The key to cleaning copper cookware is probably in your fridge

Just don’t lick it off when you’re done cleaning. That’s gross.

Copper pots have long been considered the Ferraris (or Louis Vuittons, if that’s more your thing) of the cookware world. They come with a high price tag and look stylish hanging in a kitchen, but are also durable and prized for conducting heat more quickly and evenly than any alternative. Copper’s versatility makes it a hot commodity—so much so that people break into abandoned houses and loot the New York City subway to steal copper pipes. But as prized as the metal is, copper pots get a bad rap for being difficult to care for. The truth is: it’s not that hard.

Why copper needs careful care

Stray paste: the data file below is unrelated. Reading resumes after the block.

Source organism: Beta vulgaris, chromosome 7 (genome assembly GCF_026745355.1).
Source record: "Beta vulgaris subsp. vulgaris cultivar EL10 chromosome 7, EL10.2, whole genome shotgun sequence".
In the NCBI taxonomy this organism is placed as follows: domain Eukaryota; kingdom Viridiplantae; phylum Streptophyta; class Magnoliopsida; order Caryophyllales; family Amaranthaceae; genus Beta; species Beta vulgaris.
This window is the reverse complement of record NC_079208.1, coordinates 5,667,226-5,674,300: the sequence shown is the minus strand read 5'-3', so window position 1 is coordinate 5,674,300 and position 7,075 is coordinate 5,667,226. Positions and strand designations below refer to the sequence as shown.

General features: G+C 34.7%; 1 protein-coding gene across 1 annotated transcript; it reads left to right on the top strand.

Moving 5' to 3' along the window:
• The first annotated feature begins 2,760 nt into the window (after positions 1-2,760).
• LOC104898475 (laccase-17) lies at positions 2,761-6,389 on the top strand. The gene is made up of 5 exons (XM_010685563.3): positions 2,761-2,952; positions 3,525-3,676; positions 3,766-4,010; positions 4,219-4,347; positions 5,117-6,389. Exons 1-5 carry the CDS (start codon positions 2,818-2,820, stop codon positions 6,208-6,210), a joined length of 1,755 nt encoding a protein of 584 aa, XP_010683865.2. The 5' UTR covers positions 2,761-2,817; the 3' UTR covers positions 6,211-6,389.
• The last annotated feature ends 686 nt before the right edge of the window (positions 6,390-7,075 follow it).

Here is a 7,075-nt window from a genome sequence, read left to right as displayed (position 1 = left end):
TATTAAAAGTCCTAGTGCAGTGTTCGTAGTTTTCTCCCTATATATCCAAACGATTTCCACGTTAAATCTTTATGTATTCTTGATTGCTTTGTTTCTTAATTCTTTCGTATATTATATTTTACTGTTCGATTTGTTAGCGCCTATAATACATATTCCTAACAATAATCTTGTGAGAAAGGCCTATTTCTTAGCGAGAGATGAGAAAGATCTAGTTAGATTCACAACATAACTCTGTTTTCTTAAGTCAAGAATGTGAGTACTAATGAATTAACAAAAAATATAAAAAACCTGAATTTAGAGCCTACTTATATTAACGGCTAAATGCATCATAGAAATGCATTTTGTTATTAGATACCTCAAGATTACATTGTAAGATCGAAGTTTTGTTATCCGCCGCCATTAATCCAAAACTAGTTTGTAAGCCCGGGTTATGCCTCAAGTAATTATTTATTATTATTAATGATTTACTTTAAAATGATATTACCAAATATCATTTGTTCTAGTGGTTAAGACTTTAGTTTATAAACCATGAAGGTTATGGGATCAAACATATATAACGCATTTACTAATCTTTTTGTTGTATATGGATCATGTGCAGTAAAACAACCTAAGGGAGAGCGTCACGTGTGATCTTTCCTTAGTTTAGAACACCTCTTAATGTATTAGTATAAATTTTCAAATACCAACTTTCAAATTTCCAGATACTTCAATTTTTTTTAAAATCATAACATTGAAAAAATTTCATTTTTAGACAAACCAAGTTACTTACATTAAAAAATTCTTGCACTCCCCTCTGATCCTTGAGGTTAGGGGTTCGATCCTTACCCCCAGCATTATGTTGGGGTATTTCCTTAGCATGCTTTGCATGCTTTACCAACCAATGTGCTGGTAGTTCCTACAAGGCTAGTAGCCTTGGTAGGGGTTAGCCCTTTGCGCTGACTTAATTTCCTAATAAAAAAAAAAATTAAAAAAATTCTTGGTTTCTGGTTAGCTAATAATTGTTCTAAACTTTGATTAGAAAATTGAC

Copper is a fairly soft metal, which means copper pots scratch easily. Plus, the chemical reaction between oxygen and copper (oxidation) can cause the shiny, reddish-brown sheen of your cookware to turn black. When copper oxide comes into contact with moisture (even just the moisture in the air), it will eventually form a green-tinted copper carbonate (also called patina or verdigris, it’s what gives the Statue of Liberty its iconic color).

The cool part about this patina is that it actually acts as a preservative, protecting—rather than corroding—the copper underneath. It’s this very property that has allowed archaeologists to find copper cookware in great shape even after it’s been buried for thousands of years. If your pots have turned green, it’s possible to remove the oxidized layer to reveal perfectly shiny, food-safe copper, but it’s a lot easier to regularly clean and shine the metal to prevent that from happening. In other words: use your copper and don’t let it collect dust (or oxidize) on a shelf.

How to clean copper pots